They are about equally common in user interfaces, especially complex ones.

One uses the down event for an action that requires immediate visual feedback. One uses the up event to trigger completion of a primed action.

Reply Score: 3

Start Menu
by GMFlash on Tue 19th Dec 2006 05:25 UTC
GMFlash
Member since:
2006-06-30

When you press the Windows key, the Start menu pops up when you release it.

The Windows "Start Menu" opens on mousedown, not on release. Tested on Windows XP SP2.

Edit: Nevermind, I thought it was talking about mouse clicks not the Windows key ;)

Edited 2006-12-19 05:27

Reply Score: 1

RE: Start Menu
by Doc Pain on Tue 19th Dec 2006 17:33 UTC in reply to "Start Menu"
Doc Pain Member since:
2006-10-08

"When you press the Windows key, the Start menu pops up when you release it.

The Windows "Start Menu" opens on mousedown, not on release. Tested on Windows XP SP2.

Edit: Nevermind, I thought it was talking about mouse clicks not the Windows key ;) "


But you're right, of course. :-)

An addition: The "Windows" Start Menu can be opened by pressing Ctrl+Esc, here it opens on pressing ("keydown") the Esc button - as far as I remember; I don't use any MICROS~1 product, so don't kick me if I'm wrong. :-)

The "Windows" key... at least in Germany almost nobody uses it. Most average users use the mouse only. Key combinations with the "Windows" key are not known (e. g. Win+R = Start/Run...). BTW: The other stupid key, let me call it "Menu key", does the same like Shift-F10. I never found a reason why there are useless keys taking space on the keyboard, especially on notebook keyboards that aren't very typist-friendy in use... just my individual opinion, maybe I'm too old fashioned for such innovative hardware. :-)

To come back to the original article:

"For example, if you display a dialog box while the Alt key is still pressed rather than waiting for the release, the Alt key may autorepeat and end up delivered to the dialog box. This prevents the dialog box from appearing since it's stuck in menu mode that was initiated by the Alt key, and it's is waiting for you to finish your menu operation before it will display itself."

I'm not shure I understand what the author wants to say with this paragraph. Alt usually sets a status, so it has no autorepeat function. When a dialog box is opened, the menu would activate with Alt+(Letter) or Alt press+release. Why should it prevent the dialog from appearing? When the dialog is called, it should first reset the input, so it won't get any keystrokes or mouseclicks that are not designated to be gotten by it. Maybe someone could comment a bit on this...

Reply Score: 1

RE[2]: Start Menu
by DonQ on Tue 19th Dec 2006 17:53 UTC in reply to "RE: Start Menu"
DonQ Member since:
2005-06-29

Alt usually sets a status, so it has no autorepeat function.

Actually it makes both - sets status and generates repeating keydown events. All keys generate. Thereby described scenario (dialog is stuck, waiting menu completion before displaying it) is possible - but if Alt key entered menu mode on keydown, then dialogs API had be designed to not stuck in this situation anyway.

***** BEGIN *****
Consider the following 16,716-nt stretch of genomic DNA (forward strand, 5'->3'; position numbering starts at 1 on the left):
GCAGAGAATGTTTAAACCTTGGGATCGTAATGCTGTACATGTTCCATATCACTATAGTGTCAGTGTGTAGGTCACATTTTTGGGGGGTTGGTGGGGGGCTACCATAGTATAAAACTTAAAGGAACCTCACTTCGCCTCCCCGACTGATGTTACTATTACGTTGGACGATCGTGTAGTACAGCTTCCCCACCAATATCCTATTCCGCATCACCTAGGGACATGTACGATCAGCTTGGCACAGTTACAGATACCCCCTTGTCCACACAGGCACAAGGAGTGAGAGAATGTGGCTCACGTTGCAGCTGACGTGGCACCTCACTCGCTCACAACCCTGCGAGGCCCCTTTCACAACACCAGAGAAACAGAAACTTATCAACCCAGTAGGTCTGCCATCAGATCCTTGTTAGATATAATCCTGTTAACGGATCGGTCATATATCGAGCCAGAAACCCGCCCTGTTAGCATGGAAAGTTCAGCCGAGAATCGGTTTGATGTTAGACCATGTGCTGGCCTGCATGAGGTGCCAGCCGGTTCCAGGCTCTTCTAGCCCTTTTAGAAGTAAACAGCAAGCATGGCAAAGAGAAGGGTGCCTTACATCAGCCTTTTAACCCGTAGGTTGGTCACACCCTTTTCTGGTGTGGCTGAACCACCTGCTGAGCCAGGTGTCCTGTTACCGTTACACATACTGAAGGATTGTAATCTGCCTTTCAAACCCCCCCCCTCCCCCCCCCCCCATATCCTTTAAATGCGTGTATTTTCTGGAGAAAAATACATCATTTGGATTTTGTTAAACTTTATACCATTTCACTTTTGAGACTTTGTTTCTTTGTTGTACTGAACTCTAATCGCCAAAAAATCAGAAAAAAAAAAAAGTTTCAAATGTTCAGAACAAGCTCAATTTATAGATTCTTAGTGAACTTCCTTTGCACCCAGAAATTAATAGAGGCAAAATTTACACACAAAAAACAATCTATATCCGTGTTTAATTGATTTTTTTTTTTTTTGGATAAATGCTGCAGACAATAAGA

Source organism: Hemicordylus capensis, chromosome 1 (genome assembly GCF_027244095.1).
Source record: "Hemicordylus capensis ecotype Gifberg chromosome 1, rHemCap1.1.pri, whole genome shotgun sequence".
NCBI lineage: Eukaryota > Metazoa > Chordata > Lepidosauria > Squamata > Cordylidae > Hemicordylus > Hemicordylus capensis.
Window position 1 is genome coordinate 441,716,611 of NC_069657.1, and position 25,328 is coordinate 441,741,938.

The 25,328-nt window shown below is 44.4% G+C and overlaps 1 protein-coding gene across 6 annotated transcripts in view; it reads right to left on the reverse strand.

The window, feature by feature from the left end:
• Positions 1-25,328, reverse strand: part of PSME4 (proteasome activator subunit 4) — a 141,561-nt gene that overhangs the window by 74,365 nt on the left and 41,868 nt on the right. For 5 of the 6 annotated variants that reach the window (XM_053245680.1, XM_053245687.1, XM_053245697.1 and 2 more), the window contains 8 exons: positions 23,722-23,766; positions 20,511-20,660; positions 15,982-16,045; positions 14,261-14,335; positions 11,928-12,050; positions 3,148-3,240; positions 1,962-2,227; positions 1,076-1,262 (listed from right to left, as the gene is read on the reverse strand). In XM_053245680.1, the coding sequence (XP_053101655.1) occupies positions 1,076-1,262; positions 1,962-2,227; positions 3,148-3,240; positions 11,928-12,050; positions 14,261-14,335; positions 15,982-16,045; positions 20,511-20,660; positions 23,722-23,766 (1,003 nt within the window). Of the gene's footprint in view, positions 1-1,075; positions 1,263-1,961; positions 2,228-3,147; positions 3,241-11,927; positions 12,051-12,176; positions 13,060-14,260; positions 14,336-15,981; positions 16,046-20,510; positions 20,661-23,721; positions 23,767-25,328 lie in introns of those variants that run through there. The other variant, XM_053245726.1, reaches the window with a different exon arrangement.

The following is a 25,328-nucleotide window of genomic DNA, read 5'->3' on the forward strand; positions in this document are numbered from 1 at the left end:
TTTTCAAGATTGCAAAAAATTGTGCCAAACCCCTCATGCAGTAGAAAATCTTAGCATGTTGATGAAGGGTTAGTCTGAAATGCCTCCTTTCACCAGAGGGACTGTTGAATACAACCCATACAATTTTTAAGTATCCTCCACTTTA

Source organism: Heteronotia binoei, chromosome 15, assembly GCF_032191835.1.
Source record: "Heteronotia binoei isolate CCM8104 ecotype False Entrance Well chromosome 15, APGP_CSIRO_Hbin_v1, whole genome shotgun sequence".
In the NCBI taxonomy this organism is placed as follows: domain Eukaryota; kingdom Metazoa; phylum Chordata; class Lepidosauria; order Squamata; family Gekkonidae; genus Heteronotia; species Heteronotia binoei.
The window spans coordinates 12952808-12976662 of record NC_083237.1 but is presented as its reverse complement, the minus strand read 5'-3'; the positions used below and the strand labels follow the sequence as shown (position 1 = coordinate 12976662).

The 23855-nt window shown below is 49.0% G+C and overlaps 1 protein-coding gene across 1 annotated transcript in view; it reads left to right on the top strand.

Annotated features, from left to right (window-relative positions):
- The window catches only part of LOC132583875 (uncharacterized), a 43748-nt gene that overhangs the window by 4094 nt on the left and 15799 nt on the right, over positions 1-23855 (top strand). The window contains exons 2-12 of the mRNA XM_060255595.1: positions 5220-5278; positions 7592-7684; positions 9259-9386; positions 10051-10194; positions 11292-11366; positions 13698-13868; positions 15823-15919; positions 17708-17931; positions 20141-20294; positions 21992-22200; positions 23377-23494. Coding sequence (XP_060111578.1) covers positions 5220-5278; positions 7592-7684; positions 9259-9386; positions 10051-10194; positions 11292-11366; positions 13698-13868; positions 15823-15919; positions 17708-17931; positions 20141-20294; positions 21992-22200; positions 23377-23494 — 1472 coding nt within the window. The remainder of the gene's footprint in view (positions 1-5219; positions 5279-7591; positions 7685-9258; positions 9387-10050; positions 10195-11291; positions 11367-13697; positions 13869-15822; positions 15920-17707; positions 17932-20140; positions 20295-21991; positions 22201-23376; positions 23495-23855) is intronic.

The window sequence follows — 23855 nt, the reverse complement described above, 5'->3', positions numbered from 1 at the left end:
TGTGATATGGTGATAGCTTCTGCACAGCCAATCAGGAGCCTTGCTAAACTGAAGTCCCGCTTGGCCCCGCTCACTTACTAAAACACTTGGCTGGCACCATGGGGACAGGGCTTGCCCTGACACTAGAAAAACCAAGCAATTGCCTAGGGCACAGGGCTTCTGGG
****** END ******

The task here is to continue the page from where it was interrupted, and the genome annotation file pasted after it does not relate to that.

This is the problem with pointed article - first is taken current behavor, then some (but not all related) aspects are changed and then is concluded that such system doesn't work.

Of course it doesn't, if it isn't designed properly.

Actually there are user interfaces, acting purely on keydown/mousedown events (some old graphics packages for example). No big problems (except impossibility to cancel actions).

Reply Score: 1

RE[3]: Start Menu
by Doc Pain on Tue 19th Dec 2006 18:46 UTC in reply to "RE[2]: Start Menu"
Doc Pain Member since:
2006-10-08

"Thereby described scenario (dialog is stuck, waiting menu completion before displaying it) is possible - but if Alt key entered menu mode on keydown, then dialogs API had be designed to not stuck in this situation anyway."

Ah, I see, thanks! The usual behaviour (at least as I implemented it in projects) is to flush input at dialog startup, so there are no keystrokes in the input queue when the dialog is shown.

"Actually there are user interfaces, acting purely on keydown/mousedown events (some old graphics packages for example). No big problems (except impossibility to cancel actions)."

In most cases a "take back" / "undo" functionality is provided so accidently done things can be undone.

Reply Score: 1

v Tim Holwerdi
by Tim Holwerdi on Tue 19th Dec 2006 12:07 UTC
RE: Tim Holwerdi
by BluenoseJake on Tue 19th Dec 2006 12:52 UTC in reply to "Tim Holwerdi"
BluenoseJake Member since:
2005-08-11

You sir, are out of line

Reply Score: 1

Thanks!
by ferrels on Tue 19th Dec 2006 16:13 UTC
ferrels
Member since:
2006-08-15

I was really losing a lot of sleep over this one. NOT!

Hmmm...."wait for the release".....I don't want to touch that with a 10-foot pole.

Reply Score: 1

Event handling 101
by RGCook on Tue 19th Dec 2006 16:27 UTC
RGCook
Member since:
2005-07-12

I like the explanation given for the default behavior. However, keep in mind that controls have many, many events that usually go unhandled. It would be a simple matter to override the default handling so that the behavior fits the application requirement/circumstance. This could be accomplished by adding handlers and delegating or using clever logic to handle them within the standard events associated with controls.

Reply Score: 1

why?
by dnstest on Tue 19th Dec 2006 18:34 UTC
dnstest
Member since:
2006-06-11

What kind of debate was this supposed to inspire? This is completely pointless...

Reply Score: 0